Convolution is a mathematical operation on two functions to produce a third function. It has applications that include probability, statistics, image and signal processing, engineering, and differential equations. Typically, one function is the input signal, or data stream, and the other function is the impulse response or filter kernel. The application of the impulse response to the data stream produces a transformed output which is the produced/calculated/derived, third function. Wikipedia provides additional discussion of the convolution operation.
The convolution operation can be applied to both continuous input signals/functions and to discrete input signals/functions. In practice (especially when dealing with dynamic simulation on a computer), the input signal will always be discrete as it will be sampled at discrete time points if it is defined using a continuous function or it will be defined at discrete time points (e.g. a time series). The act of sampling or defining the input stream at discrete time points places important restrictions on the convolution calculation.
For most applications, convolution is a static calculation where the entire input signal is known or operated upon by the response function in one operation. GoldSim is a dynamic simulation framework which is highly optimized for simulating changes through time. As a result, there are likely a limited number of use cases for convolution in GoldSim.
However, there is a Convolution Element included in GoldSim which is used infrequently. This element provides an acceptable solution for some simple convolution calculations.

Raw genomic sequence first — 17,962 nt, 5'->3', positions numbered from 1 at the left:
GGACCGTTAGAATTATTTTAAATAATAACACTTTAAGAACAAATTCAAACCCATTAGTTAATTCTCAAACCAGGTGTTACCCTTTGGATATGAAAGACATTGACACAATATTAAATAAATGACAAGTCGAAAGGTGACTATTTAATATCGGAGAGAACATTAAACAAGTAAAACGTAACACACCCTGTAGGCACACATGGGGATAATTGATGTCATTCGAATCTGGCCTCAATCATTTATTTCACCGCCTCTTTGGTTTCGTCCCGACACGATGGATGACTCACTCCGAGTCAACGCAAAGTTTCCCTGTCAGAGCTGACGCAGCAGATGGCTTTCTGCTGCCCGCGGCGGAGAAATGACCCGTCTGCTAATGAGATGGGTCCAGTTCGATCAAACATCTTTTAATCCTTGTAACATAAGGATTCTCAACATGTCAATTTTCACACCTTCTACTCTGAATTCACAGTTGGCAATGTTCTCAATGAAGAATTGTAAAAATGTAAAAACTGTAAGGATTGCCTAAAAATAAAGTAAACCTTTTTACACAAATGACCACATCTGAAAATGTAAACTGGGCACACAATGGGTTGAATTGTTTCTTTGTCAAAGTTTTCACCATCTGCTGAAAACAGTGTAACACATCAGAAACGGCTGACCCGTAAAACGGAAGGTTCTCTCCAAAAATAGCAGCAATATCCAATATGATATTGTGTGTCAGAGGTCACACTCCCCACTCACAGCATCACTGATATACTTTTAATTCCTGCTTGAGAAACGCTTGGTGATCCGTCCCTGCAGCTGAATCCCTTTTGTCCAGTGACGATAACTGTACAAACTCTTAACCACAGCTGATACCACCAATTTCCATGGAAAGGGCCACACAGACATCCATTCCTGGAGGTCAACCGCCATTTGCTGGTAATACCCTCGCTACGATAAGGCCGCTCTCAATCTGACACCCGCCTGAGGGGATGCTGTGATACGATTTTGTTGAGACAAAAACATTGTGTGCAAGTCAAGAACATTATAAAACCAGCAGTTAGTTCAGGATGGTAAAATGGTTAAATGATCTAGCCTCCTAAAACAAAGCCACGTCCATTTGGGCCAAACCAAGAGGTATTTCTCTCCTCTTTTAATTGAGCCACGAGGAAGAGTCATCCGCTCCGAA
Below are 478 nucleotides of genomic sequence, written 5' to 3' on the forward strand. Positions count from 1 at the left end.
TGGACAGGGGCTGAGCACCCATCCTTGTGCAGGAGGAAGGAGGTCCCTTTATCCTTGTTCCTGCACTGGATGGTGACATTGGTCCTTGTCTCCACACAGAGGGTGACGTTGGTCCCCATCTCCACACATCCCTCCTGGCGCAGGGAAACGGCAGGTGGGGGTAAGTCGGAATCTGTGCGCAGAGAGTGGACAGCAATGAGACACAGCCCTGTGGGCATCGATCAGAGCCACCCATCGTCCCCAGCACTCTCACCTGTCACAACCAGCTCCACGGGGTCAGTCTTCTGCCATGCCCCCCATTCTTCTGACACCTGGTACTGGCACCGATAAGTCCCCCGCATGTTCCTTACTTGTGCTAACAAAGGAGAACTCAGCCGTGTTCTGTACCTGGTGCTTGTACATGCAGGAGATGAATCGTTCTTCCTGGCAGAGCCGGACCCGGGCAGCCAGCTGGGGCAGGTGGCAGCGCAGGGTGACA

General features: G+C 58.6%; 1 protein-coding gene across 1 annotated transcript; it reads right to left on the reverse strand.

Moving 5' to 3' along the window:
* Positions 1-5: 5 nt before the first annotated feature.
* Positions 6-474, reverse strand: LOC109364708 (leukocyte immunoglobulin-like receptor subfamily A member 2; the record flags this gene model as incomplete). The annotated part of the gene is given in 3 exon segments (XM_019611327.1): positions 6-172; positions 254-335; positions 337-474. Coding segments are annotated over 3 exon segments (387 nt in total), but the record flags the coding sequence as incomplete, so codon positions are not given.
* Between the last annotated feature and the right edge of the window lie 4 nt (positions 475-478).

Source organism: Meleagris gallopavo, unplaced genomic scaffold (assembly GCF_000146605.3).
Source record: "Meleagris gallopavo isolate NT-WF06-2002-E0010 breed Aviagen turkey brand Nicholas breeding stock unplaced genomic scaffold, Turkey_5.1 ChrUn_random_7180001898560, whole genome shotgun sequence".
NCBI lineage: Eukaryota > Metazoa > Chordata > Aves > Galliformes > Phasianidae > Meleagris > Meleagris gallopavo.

Unfortunately, there are number of drawbacks to using this element in general scenarios. These drawbacks include the following.
- The two functions (input signal and impulse response) are approximated with a Cartesian geometric algorithm (i.e. trapezoidal rule type of implementation) which represents functions which vary smoothly and linearly fairly well. This algorithm, however, does not always apply very well near certain boundaries (like 0 and step discontinuities), and it represents non-linear functions, including step functions, poorly.
- As a result, it does not work for the direct runoff calculation via convolution of excess precipitation and a unit hydrograph because both excess precipitation and the unit hydrograph are step functions.
- The GoldSim Convolution element, also, does not enforce the sampling interval in the presence of inserted time steps which means that the solution can diverge from the correct solution because one or both functions (input signal and impulse response) are applied using different intervals.
To address the shortcomings of the Convolution element, two dynamic-link libraries (DLLs) are available for use with the External element in order to provide a more robust and generally applicable convolution calculation. The DLLs and example GoldSim models illustrating the use of the DLLs with the GoldSim External element are available in the link to the zip archive at the bottom of this page.
There are two DLLs (and two example GoldSim models). The two DLLs employ similar algorithms but are implemented in different programming languages and using different underlying numerical libraries.
- Python Convolution DLL which uses the GoldSim Python DLL and SciPy which is a Python-based ecosystem of open-source software for mathematics, science, and engineering.
- GSL Convolution DLL which uses GNU Scientific Library and is written in C++.
To use these two Convolution DLLs, you should access the supporting source code available in the Python DLL and GoldSim External Element and the GNU Scientific Library articles.
Download the Convolution DLLs and the example GoldSim models: